Wiring from the tail forward

There isn’t a super-convenient way to route pitch trim and magnetometer wires into the empennage, so I improvised…

Here’s the pitch trim servo wire exiting through a lightening hole in the fuse rear deck.

Routing the pitch trim wire

I liberally applied adhesive zip-tie mounts to the rear deck and glued a small piece of aluminum angle to the rear spar with 3M 4000 marine cement (easier than riveting) to hold another zip tie.

Pitch trim wire over the HS sparThe black material is self-closing anti-chafe wire bundling I found at McMaster-Carr. The plans call for running trim wires along the front of the left elevator and into the trim servo bay. I think this is better than running wire through the existing manual trim cable holes as repeated elevator movement over time slightly twists the cable rather than bending it – much better from a wire fatigue/failure perspective.

Routing pitch trim wire into the elevator

You’ll see in this picture how the trim servo cable is routed into the left elevator and why some support is necessary where the cable crosses the HS rear spar.

Pitch trim servo ready for installation

And here’s the wired trim servo ready to be stuffed into the elevator. It’s slightly tricky to route the cable so it doesn’t interfere with the servo’s jack screw, but I think I’ve managed to get everything done correctly.

A happy New Years at the ThermosWorks

After more than 12 years, the rudder and elevators are mounted to the empennage and they’re moving freely without binding. Took a lot of fiddling with washers and spacers, and some expert help from my Tech Counselor (thanks Bob!) to make that happen, but it’s done.

Here’s a short demo of today’s work…

A few tips

I’m awaiting delivery of the avionics harness from Approach Fast Stack so I decided to tackle a task I’ve been avoiding for more than 13 years – fitting fiberglass tips to the horizontal stabilizer, elevators, vertical stabilizer and rudder. I’ve said before that I hate working with fiberglass and that’s still the case.

Van’s ships the elevator tips with no front end and recommends fairing over the counterweight with an epoxy/flox fill, essentially making it non removable. I decided to add a thin fiberglass layer over but not attached to the counterweight so that I can remove the tip later on if necessary.

Tip prep was simply sanding down the front surfaces to give the layup something to bond do.

Elevator tip prepped

I laid up 3-4 layers of 9 oz BID cloth over the counterweights and front of the tip. Before doing that I covered the elevator and counterweight with clear packing tape as a mold release.

Fiberglass ready to apply

The layup initially looked too thick but when I sanded it down to match the elevator and HS tip there wasn’t much left – but there really doesn’t need to be.

Initial fiberglass layups

Here’s the inside of the tip after removal..it conformed pretty nicely but I had some voids in the cloth that required some additional epoxy to fill.

Interior of tip after removal

After sanding and before priming…looks good!

Finish-sanded tip

The HS tips come without a back end and there’s no requirement to add one but they look better and more “finished” if they’re closed – so that’s what I did, using the foam technique in Section 5 of the instructions and and a sheet of pink foam insulation from the aircraft construction department at Home Depot.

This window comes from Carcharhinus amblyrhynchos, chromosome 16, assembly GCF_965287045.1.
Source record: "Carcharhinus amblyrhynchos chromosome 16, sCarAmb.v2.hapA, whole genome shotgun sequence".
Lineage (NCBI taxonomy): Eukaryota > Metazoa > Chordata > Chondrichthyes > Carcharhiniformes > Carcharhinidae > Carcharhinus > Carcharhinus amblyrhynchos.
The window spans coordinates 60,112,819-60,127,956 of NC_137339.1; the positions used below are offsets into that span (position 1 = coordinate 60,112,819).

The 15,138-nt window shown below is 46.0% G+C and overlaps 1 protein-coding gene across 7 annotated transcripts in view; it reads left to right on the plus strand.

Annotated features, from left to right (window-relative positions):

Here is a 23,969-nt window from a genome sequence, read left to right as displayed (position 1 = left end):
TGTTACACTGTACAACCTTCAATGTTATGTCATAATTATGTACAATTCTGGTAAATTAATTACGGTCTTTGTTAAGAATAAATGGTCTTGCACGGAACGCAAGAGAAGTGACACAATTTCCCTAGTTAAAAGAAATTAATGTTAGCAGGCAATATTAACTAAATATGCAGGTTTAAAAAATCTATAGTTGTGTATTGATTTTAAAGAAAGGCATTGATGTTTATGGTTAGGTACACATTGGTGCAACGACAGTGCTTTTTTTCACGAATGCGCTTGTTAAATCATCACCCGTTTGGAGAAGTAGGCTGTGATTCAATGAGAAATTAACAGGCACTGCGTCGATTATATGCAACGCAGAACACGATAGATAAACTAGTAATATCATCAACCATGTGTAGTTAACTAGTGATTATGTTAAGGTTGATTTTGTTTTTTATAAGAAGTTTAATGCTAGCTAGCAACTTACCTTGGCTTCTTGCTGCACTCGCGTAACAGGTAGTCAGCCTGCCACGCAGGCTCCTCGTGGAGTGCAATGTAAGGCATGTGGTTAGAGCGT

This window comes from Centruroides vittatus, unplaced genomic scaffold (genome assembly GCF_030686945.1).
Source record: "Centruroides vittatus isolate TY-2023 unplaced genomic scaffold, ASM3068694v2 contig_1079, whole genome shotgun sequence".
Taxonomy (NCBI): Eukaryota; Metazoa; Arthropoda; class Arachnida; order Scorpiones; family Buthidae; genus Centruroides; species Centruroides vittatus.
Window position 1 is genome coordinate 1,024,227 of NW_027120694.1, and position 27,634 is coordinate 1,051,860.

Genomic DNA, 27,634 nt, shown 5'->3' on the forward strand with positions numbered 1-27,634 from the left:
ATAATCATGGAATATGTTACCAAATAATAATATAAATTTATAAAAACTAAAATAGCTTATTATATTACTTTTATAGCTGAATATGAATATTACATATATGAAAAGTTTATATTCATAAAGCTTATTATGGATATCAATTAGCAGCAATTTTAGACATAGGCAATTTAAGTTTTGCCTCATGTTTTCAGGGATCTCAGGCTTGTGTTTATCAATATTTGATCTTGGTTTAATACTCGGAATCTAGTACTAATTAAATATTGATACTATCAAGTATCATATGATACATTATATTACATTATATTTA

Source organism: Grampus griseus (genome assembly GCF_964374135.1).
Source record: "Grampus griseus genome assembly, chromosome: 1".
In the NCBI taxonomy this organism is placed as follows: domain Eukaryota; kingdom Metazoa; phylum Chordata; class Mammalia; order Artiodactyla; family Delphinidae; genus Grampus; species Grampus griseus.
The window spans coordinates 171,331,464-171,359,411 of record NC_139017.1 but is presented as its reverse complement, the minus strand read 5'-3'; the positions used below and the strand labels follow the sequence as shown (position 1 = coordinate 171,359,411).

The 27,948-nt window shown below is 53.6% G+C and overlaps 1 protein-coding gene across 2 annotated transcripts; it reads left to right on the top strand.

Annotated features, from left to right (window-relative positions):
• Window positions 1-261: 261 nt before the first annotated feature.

HS tips covered

The same foam closeout technique was used on the VS tip…already done in the pic below.

The rudder upper fairing was a really poor fit, a common complaint with previous versions of fiberglass parts shipped by Van’s. I had to build up the front end with balsa and fiberglass, and apply epoxy and microbaloons to fill gaps on either side.

Upper VS and rudder tips

Surprisingly, the rudder lower end cap fit pretty well when trimmed to the scribe marks applied by Van’s. I decided to make it removable by adding #6 platenuts to fairing attach points on the rudder.

Lower rudder cap

The lower end cap looks good now, but pop-riveting the nav/strobe light attach plate caused the fairing to crack (shit!) so I had to mix up some epoxy and flox for a fix.

Lower rudder tip fitted

Here are all the emp tips sealed and primed with K36 primer to protect them until time for paint.

"Finished" emp tips

 

Riveted the trim tab hinge

My disease seems to have abated somewhat, so I spent some time downstairs and riveted the trim tab hinge to both the tab itself and the left elevator. The pneumatic squeezer is the weapon of choice for setting these rivets, but I had some problems getting the flush set to fit between the spar web and some of the hinge eyes. If the flush set is too far forward it can push on and bend hinge eyes, not a good thing. And surfing through the Van’s Air Force forum, I found others had the same problem. My solution was to take a spare flush set and grind it down a bit to reduce its radius. Worked great!

Here’s the trim tab, essentially complete.

Trim tab done

The riblets came out fine, I think.

Trim tab riblets

Prepping trim tab parts for priming

The last few days were spent on prepping trim tab parts for priming – deburring, dimpling, countersinking, scuffing and alodining. No pictures, but it’s nothing you haven’t seen before.

When countersinking the TT spar upper flange, I match-drilled it to a piece of rectangular pine moulding before applying the countersink. The match-drilled pilot holes keep the countersink pilot centered, thus preventing the countersink from chattering and chewing up the hole.